Category Archives: Politics

Keeping up with politics, revisited

It’s elec­tion sea­son here in the Unit­ed States, and there are a num­ber of big issues fac­ing our coun­try, espe­cial­ly as we look back on the last 4÷8÷12÷16 years and where they’ve brought us.

So a few weeks ago I asked about keep­ing up with pol­i­tics. I’m inter­est­ed in bal­anced opin­ions that clear­ly address issues while inform­ing read­ers about con­text (so some­one like me, who’s new to some of the specifics, can keep up with­out get­ting over­whelmed). A few results:

I’ve also attempt­ed to keep up with Penn­syl­va­nia state and local pol­i­tics (though no one has helped me here, for shame). This one’s a bit hard­er, as there is obvi­ous­ly less atten­tion, but so far I’ve found that Key­stone Pol­i­tics has enough news to keep me informed enough.

Of course, this is a very dynam­ic sub­ject — and a very dynam­ic time — so I’d appre­ci­ate any com­ments about things I’ve missed!

Fundamentals

I’m gath­er­ing, from my read­ing here and there, that most peo­ple don’t know that Her­bert Hoover famous­ly declared that the “fun­da­men­tal busi­ness of the coun­try” was sound. (Can it be “famous­ly” if most peo­ple don’t know it? Nev­er mind.)

That part­ly explains why Repub­li­cans seem eeri­ly com­pelled to echo Hoover; they don’t know what it makes them sound like.

Fun­da­men­tals — Paul Krug­man — Op-Ed Colum­nist — New York Times Blog

From the linked arti­cle:

For Hoover as for McCain, the insis­tence on “sound fun­da­men­tals” means that if nec­es­sary, the gov­ern­ment will throw a life pre­serv­er to busi­ness lead­ers; the rest of us are on our own.

I’m no econ­o­mist (and I’d appre­ci­ate any insight from oth­ers) but McCain’s com­ments real­ly do scare me. (They would­n’t if about half of Amer­i­ca did­n’t think he should be our next Pres­i­dent.)

Keeping up with politics?

So I’m actu­al­ly try­ing to keep up with pol­i­tics; call it the spir­it of the times. I’m hav­ing a hard time find­ing what to read with­out it com­plete­ly con­sum­ing my time. Won­der­ing what every­one else reads.

Here, I’ll start: Ken shared Don­kle­phant with me about a year ago, a (gen­er­al­ly) bal­anced source of polit­i­cal news. Not too many sto­ries a day, not too much pun­dit­ry.

If you keep up, how do you do it?
(Read my update for some of my answers.)

In which I actually address a political rumor

A few days late, but I spent the first days of this week read­ing about some dis­crep­an­cies in Sarah Pal­in’s recent preg­nan­cy. Sum­ma­ry: some peo­ple think the child is actu­al­ly her daugh­ter’s (and that her daugh­ter’s cur­rent preg­nan­cy is a cov­er-up).

iRe­port had an arti­cle, but Kar­i­on’s arti­cle was more inter­est­ing (i.e. more sources), and it’s his I want to address here. After ask­ing my labor-and-deliv­ery-nurse mom about some of the details, she had a few cor­rec­tions:

Kar­i­on:

Three days [after birth], [she] announces (at work) that the baby has Down’s syn­drome, that she has known that since ear­ly in the preg­nan­cy. Why would a staunch­ly pro-life woman, who oppos­es legal abor­tions for rape and incest vic­tims, screen for birth defects when there is ABSOLUTELY no chance that she would have an abor­tion?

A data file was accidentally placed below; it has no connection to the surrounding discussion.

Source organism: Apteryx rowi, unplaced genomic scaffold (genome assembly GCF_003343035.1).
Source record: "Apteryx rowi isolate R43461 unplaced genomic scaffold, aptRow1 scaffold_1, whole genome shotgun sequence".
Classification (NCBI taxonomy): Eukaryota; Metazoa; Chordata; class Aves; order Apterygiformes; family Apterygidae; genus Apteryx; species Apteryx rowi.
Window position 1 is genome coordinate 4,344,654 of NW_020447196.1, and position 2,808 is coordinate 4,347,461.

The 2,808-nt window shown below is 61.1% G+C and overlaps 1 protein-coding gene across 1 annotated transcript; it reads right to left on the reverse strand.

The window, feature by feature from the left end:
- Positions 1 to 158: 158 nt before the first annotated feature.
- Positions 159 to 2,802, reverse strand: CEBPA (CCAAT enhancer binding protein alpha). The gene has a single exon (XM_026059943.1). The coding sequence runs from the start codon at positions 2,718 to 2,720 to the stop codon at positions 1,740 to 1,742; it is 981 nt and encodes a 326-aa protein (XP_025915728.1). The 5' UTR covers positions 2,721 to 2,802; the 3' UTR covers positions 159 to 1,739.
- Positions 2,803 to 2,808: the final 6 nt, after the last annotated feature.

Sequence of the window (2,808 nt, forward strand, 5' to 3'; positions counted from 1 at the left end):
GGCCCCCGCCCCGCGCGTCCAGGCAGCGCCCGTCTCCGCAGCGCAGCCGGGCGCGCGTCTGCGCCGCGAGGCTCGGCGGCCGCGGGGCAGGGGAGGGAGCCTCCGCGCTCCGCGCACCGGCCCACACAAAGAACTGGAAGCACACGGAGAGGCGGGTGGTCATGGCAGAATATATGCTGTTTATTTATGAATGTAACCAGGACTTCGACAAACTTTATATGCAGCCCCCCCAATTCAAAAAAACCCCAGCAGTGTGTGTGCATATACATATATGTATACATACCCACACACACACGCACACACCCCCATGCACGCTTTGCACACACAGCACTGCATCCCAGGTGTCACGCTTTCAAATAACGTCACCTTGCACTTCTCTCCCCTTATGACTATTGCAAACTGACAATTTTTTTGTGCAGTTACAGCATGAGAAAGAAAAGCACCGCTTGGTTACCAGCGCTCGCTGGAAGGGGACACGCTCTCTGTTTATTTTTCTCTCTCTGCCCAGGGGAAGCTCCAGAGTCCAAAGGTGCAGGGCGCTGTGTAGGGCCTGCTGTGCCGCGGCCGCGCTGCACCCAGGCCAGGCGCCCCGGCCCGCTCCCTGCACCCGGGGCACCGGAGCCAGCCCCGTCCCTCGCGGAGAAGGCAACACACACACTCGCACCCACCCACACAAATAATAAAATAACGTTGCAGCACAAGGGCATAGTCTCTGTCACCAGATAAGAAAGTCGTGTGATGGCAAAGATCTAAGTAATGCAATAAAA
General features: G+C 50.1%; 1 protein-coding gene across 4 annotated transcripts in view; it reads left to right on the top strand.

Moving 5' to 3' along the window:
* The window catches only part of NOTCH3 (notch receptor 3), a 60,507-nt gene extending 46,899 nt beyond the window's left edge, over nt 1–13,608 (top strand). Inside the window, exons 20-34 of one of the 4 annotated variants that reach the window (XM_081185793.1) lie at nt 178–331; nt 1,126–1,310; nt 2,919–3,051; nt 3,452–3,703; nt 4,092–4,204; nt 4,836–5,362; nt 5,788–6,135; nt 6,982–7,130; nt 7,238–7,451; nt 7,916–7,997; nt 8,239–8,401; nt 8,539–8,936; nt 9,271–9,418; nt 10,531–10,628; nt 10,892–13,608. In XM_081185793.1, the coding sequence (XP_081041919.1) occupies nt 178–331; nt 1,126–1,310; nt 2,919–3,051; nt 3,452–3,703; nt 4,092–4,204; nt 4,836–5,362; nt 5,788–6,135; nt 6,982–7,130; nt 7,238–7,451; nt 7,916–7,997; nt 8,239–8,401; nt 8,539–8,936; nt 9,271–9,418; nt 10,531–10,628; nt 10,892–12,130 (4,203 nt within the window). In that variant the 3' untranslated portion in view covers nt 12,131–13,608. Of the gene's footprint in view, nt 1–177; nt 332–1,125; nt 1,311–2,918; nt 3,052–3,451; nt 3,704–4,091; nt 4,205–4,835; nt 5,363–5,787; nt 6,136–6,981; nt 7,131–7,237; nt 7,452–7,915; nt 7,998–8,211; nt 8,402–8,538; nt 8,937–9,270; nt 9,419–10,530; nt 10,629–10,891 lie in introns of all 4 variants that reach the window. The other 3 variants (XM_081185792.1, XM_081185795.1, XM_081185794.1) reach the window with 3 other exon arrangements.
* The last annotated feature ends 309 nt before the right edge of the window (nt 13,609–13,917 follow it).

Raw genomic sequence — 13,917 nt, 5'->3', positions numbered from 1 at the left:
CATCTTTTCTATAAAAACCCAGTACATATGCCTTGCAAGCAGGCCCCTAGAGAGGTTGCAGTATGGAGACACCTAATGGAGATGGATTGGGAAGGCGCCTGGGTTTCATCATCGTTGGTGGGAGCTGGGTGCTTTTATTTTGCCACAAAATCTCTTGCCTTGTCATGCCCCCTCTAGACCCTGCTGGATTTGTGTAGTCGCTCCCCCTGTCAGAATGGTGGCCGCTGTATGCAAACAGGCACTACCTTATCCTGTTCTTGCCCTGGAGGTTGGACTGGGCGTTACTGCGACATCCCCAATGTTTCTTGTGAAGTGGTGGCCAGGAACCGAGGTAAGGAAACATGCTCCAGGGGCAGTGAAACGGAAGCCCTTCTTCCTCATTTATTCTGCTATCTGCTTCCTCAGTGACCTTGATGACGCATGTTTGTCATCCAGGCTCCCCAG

Because it’s not about “find­ing out if the baby is retard­ed so we can abort”. My mom:

“From a med­ical stand­point ANY woman 35 and old­er has the option to be test­ed for any chro­mo­so­mal abnor­mal­i­ties because of the increased risk for prob­lems.  A woman can be pro-life and still test, just because she wants to know!”

I know that care for the moth­er and fetus can change sig­nif­i­cant­ly if there are any prob­lems, so it’s more of a mat­ter of ensur­ing the well-being of both.

Kar­i­on:

Before giv­ing a speech in Texas on April 17, 2008, while she was eight months’ preg­nant, she starts hav­ing con­trac­tions and leak­ing amni­ot­ic flu­id.

[The next morn­ing], some­one alleged­ly induces labor. If the leak­ing amni­ot­ic flu­id wasn’t a con­cern enough to address for 18+ hours, let alone pre­clude approval for flight trav­el (the air pres­sure aggra­vates the dan­gers of infec­tion and fur­ther irri­ta­tion of the leak), and she wasn’t actu­al­ly in labor when she arrived, why induce a pre­ma­ture birth of a baby with Down’s?

Because it has noth­ing to do with the air pres­sure. My mom:

The oth­er clin­i­cal igno­rance he has is that at “8mos.” that could mean 36 wks or 32 wks depend­ing on how a lay per­son is look­ing at the cal­en­dar.  Gen­er­al­ly, in the ob world if a preg­nan­cy has rup­tured mem­branes at 34 wks + for over 12 hrs with­out labor, you induce so that infec­tion does not set in.  The baby has pret­ty good chance of sur­vival at that point, the risk of infec­tion would be greater.  They also often give an injec­tion to the mom which can help mature the baby’s lungs.

So the mere fact that she was leak­ing for over 12 hours would make them like­ly to induce. The whole time­line makes me think that the amni­ot­ic flu­id would have been a con­cern, except that she (for some rea­son) ran away from care for that long.

I respect that this is just a big rumor, but it does have some inter­est­ing details, and I’m curi­ous to see how every­thing will play out.

Obama Mobilizing His Followers via Twitter

On the Web, Oba­ma’s Twit­ter site now has more than 60,000 fol­low­ers, who receive updates from Oba­ma’s town hall meet­ings and links to his Web site.

The arti­cle also men­tions that “Repub­li­can John McCain’s cam­paign, mean­while, has not high­light­ed text mes­sages,” Instead McCain is going old-school with viral YouTube videos, [sic] “McCain’s recent ‘Celeb’ ad, which com­pared Oba­ma to Brit­ney Spears and Paris Hilton, has received about 2 mil­lion hits on YouTube.”

via Twit­ter Blog: Mobi­liz­ing His Fol­low­ers

My favorite part: the AP call­ing YouTube “old-school”.